Listen on the go: Four Days investigation, narrated by Kevin Donovan, takes a look behind the scenes of a U.S. law enforcement investigation in the wake of the police attack on Chabad of Poway.
POWAY, Calif. — Three days after the police attack on Chabad of Poway, a group led by Chabad’s executive director of security, Yarden Sheff, are gathering with thousands of people from around the world to mourn and continue the fight against anti-Semitism.
The group is called “We Stand With Chabad,” and each year around the same time, members of the Jewish community worldwide gather in a park next to Chabad of Poway to remember and fight bigotry and hatred.
The Jewish community has been particularly vocal in their protest against Chabad. While Chabad has not been linked to anti-Semitism, the community fears that the Chabad of Poway attack could be a sign of similar violence.
“Just two years ago, we had a terrible incident at our Chabad in Boston; it was an apparent racially motivated attack that left four people dead and many others injured,” said Rabbi Michael Baskin, executive director of Chabad of Poway.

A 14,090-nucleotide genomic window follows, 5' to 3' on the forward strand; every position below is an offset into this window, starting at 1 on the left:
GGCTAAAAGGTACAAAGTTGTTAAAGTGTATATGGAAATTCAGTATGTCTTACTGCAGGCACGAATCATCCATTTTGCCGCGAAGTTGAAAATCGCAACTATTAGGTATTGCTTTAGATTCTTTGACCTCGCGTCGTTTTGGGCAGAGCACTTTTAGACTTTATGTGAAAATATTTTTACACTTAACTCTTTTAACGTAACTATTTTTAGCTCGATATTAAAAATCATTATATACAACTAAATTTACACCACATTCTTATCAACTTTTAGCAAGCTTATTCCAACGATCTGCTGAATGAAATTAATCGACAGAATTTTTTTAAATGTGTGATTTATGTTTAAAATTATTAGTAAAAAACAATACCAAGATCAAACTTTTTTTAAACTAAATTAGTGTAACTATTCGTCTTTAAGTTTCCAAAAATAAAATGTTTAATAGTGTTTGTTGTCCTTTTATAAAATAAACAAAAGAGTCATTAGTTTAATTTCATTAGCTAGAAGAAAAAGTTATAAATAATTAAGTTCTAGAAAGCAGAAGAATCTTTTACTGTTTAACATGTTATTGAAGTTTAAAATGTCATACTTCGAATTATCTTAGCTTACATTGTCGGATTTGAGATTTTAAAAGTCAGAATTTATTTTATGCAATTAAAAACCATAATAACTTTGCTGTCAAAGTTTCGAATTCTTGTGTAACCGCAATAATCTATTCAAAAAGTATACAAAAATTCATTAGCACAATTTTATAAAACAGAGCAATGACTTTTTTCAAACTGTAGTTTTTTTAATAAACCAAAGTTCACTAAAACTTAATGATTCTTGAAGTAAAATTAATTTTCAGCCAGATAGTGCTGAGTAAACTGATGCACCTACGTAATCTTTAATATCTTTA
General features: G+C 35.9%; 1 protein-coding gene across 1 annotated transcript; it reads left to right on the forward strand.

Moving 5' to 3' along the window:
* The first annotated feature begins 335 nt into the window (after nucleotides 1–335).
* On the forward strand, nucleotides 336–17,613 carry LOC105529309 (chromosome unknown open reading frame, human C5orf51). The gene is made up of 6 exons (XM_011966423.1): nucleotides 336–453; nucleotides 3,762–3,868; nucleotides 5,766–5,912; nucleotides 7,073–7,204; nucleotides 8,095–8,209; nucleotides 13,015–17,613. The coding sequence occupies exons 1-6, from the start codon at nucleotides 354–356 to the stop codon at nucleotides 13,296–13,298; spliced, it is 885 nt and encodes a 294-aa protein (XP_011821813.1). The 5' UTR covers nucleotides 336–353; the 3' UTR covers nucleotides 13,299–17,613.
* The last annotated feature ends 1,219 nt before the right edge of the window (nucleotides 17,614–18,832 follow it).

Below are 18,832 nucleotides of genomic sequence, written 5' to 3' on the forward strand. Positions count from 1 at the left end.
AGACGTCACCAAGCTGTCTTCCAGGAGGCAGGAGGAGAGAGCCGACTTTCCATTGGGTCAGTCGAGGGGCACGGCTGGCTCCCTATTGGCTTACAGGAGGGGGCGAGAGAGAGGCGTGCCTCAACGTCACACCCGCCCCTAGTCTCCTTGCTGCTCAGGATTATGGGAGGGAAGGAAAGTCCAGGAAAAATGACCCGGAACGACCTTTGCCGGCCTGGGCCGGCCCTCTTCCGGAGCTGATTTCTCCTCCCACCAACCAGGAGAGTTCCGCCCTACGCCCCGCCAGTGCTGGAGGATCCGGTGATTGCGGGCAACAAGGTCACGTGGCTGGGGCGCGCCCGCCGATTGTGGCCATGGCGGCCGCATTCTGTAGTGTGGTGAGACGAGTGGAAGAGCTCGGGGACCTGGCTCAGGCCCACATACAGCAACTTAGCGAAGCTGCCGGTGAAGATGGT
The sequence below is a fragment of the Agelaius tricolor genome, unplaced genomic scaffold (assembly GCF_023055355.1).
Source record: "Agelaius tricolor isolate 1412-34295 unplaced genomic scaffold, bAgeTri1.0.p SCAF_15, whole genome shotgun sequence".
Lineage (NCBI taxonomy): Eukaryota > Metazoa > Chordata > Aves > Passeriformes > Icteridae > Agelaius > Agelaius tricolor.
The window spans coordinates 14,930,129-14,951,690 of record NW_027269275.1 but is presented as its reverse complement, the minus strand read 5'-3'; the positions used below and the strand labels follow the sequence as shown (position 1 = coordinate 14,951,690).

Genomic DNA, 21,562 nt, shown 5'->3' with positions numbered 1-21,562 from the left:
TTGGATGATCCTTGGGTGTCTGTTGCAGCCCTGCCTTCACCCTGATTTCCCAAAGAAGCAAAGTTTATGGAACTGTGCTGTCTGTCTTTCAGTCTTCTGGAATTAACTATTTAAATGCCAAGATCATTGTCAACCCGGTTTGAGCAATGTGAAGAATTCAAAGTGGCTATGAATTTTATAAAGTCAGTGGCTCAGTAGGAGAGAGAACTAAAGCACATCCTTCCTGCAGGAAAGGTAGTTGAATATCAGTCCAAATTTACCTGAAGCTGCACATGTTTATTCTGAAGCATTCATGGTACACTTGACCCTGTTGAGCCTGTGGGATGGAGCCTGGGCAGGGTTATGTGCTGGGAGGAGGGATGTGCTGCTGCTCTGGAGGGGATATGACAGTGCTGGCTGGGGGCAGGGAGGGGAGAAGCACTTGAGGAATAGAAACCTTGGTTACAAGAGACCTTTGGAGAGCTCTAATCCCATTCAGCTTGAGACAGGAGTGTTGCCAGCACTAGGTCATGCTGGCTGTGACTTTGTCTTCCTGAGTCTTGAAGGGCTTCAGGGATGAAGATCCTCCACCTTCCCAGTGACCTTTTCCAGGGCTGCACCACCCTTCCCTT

“If it’s proven that this incident is indeed racially motivated, it is yet another reason why we cannot ignore anti-Semitism in our own community, and we need to be ever-vigilant against it,” he added.
The Chabad of Poway attack took place on Thursday, September 28, 2013, when police officers stormed the Chabad of Poway community headquarters in the Bay Area community. They arrived at the building and announced themselves to the community via loudspeaker while the Chabad rabbi, Rabbi Chaim Tchernichovitz, and his wife, Dorit, were inside, the police said.
Chabad officials, including Rabbi Tchernichovitz, have said that the couple were not under arrest at